Air travelers hit with new baggage fees
With oil prices hitting new records almost daily, the nation’s largest air carrier, American Airlines, announced drastic steps Wednesday to “remain viable,” including charging new fees for all checked baggage, slashing domestic flights and laying off thousands of workers.
It was one of the most extreme moves yet by a U.S. airline, and came as the price of oil jumped Wednesday to $133.17 a barrel, up $4.19.
Starting June 15 most American passengers must pay $15 for checking a single bag. That comes on top of the airline’s decision two weeks ago to charge $25 for a second bag.
American, the largest carrier at Los Angeles International Airport, said it was compelled to take the actions in what it called an “extraordinary” environment.
Other airlines are expected to take additional steps to fight the twin curses of rising oil prices and a weak economy, increasing prospects for higher fares and crowded planes as the busy summer travel season kicks into gear with the upcoming Memorial Day weekend.
Already, domestic airfares for summer travel are up 20% compared with a year ago, according to Farecast.com, an online travel search service. American said rising oil prices had increased its expected annual fuel costs by nearly $3 billion since the start of the year.
“There is no sugar-coating the fact we are facing an extraordinarily difficult economic environment,” Gerard Arpey, chief executive of American’s parent, AMR Corp., said during a conference call with reporters Wednesday. “The industry cannot continue in the current state.”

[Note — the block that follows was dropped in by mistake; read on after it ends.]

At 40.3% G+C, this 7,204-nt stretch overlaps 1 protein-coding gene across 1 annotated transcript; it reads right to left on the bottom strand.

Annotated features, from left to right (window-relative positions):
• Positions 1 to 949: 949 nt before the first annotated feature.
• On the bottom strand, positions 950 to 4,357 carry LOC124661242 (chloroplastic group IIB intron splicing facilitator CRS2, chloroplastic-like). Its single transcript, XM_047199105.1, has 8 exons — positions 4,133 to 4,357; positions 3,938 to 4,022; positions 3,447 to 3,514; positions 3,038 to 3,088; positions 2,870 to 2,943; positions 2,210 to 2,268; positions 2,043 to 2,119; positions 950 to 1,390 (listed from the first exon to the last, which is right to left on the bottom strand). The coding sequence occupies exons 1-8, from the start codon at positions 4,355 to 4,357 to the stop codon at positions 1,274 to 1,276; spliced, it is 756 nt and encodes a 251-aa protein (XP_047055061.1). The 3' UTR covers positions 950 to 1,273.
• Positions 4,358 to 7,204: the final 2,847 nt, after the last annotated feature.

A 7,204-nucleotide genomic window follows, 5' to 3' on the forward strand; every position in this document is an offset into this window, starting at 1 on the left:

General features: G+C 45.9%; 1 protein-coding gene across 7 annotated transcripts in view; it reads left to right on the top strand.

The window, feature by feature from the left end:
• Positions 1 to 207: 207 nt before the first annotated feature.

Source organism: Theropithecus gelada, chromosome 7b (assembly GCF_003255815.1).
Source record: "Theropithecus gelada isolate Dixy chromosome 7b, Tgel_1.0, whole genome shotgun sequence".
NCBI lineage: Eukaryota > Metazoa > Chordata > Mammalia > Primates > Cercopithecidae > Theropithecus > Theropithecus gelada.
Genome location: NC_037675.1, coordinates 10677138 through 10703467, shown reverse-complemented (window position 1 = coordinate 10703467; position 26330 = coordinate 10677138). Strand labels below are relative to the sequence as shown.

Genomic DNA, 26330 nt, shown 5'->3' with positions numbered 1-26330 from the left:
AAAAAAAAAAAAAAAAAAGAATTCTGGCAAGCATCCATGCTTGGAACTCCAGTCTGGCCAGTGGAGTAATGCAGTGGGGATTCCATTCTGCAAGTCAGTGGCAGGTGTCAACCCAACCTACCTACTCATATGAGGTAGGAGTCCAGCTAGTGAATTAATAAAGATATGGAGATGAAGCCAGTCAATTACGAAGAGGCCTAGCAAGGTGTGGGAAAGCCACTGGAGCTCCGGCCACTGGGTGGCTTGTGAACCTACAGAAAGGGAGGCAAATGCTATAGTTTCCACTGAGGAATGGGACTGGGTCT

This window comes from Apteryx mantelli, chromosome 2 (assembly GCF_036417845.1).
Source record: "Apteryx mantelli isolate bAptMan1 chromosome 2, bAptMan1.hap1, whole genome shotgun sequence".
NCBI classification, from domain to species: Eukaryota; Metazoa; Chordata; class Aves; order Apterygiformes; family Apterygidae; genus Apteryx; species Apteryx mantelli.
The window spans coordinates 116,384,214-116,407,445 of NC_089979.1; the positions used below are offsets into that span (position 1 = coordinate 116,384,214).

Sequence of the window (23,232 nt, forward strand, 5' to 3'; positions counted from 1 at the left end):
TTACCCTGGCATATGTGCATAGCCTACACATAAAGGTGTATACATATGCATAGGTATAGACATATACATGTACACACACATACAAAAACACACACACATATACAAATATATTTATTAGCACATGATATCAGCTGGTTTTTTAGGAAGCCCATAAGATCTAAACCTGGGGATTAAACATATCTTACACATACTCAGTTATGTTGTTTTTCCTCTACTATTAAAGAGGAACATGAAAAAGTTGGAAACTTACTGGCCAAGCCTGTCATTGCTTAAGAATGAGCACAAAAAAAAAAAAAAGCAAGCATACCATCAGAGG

The fee is the first imposed by a major airline for checking in the first bag, a service that has previously been included in the price of the ticket. The fee does not apply to “elite” level frequent-flier club members, those paying full fare and some others.
The airline began charging $25 for a second checked bag earlier this month, and has imposed even higher charges for additional luggage. The airline said it also would raise fees for services including reservation help and the handling of oversized bags.
The moves to generate new revenue came on the heels of another record-breaking day in the petroleum market and raised the prospect of another round of airline bankruptcies if oil prices continued to rise unabated.
On Wall Street, a four-day selling wave in airline stocks intensified as crude oil prices reached record levels. AMR plunged $1.98, or 24%, to $6.22, its lowest since 2003.
Also hitting multiyear lows were UAL Corp., parent of United Airlines, which sank $3.41, or 29.5%, to $8.15; and Continental Airlines, which lost $2.15, or 13%, to $14.20.